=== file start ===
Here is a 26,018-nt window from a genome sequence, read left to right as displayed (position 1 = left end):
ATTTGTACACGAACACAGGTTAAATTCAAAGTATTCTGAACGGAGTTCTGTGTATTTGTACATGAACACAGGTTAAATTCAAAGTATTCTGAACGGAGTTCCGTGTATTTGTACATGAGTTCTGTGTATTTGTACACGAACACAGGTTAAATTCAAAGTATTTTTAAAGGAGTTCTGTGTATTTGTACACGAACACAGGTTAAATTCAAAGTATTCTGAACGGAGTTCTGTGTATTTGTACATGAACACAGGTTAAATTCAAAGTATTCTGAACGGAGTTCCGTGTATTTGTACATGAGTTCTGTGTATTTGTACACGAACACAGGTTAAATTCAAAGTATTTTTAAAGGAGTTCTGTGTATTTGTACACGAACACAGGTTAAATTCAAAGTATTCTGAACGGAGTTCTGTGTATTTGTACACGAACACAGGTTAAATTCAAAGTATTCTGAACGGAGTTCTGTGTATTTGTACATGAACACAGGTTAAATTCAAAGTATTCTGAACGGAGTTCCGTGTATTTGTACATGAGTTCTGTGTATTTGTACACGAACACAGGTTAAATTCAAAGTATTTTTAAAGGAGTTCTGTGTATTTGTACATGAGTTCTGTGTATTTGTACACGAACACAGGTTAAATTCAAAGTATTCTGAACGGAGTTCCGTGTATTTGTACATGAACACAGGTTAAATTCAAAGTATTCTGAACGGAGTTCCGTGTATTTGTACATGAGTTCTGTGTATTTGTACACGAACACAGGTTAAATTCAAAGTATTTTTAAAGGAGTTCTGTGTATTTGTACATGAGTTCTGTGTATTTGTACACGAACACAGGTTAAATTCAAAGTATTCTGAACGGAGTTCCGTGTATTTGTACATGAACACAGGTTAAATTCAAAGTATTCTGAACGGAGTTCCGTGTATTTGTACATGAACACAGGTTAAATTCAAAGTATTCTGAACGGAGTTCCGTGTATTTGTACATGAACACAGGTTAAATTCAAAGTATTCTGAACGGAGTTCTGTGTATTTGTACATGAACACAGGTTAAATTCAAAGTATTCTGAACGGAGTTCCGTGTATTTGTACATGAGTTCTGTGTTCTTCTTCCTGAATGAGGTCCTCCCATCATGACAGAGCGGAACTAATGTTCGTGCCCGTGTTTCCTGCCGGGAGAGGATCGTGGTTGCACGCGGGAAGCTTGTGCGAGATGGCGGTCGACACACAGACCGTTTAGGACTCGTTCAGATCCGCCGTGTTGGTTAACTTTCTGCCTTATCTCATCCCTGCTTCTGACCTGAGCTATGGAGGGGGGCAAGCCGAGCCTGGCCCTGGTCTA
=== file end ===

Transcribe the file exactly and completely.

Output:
Here is a 26,018-nt window from a genome sequence, read left to right as displayed (position 1 = left end):
ATTTGTACACGAACACAGGTTAAATTCAAAGTATTCTGAACGGAGTTCTGTGTATTTGTACATGAACACAGGTTAAATTCAAAGTATTCTGAACGGAGTTCCGTGTATTTGTACATGAGTTCTGTGTATTTGTACACGAACACAGGTTAAATTCAAAGTATTTTTAAAGGAGTTCTGTGTATTTGTACACGAACACAGGTTAAATTCAAAGTATTCTGAACGGAGTTCTGTGTATTTGTACATGAACACAGGTTAAATTCAAAGTATTCTGAACGGAGTTCCGTGTATTTGTACATGAGTTCTGTGTATTTGTACACGAACACAGGTTAAATTCAAAGTATTTTTAAAGGAGTTCTGTGTATTTGTACACGAACACAGGTTAAATTCAAAGTATTCTGAACGGAGTTCTGTGTATTTGTACACGAACACAGGTTAAATTCAAAGTATTCTGAACGGAGTTCTGTGTATTTGTACATGAACACAGGTTAAATTCAAAGTATTCTGAACGGAGTTCCGTGTATTTGTACATGAGTTCTGTGTATTTGTACACGAACACAGGTTAAATTCAAAGTATTTTTAAAGGAGTTCTGTGTATTTGTACATGAGTTCTGTGTATTTGTACACGAACACAGGTTAAATTCAAAGTATTCTGAACGGAGTTCCGTGTATTTGTACATGAACACAGGTTAAATTCAAAGTATTCTGAACGGAGTTCCGTGTATTTGTACATGAGTTCTGTGTATTTGTACACGAACACAGGTTAAATTCAAAGTATTTTTAAAGGAGTTCTGTGTATTTGTACATGAGTTCTGTGTATTTGTACACGAACACAGGTTAAATTCAAAGTATTCTGAACGGAGTTCCGTGTATTTGTACATGAACACAGGTTAAATTCAAAGTATTCTGAACGGAGTTCCGTGTATTTGTACATGAACACAGGTTAAATTCAAAGTATTCTGAACGGAGTTCCGTGTATTTGTACATGAACACAGGTTAAATTCAAAGTATTCTGAACGGAGTTCTGTGTATTTGTACATGAACACAGGTTAAATTCAAAGTATTCTGAACGGAGTTCCGTGTATTTGTACATGAGTTCTGTGTTCTTCTTCCTGAATGAGGTCCTCCCATCATGACAGAGCGGAACTAATGTTCGTGCCCGTGTTTCCTGCCGGGAGAGGATCGTGGTTGCACGCGGGAAGCTTGTGCGAGATGGCGGTCGACACACAGACCGTTTAGGACTCGTTCAGATCCGCCGTGTTGGTTAACTTTCTGCCTTATCTCATCCCTGCTTCTGACCTGAGCTATGGAGGGGGGCAAGCCGAGCCTGGCCCTGGTCTA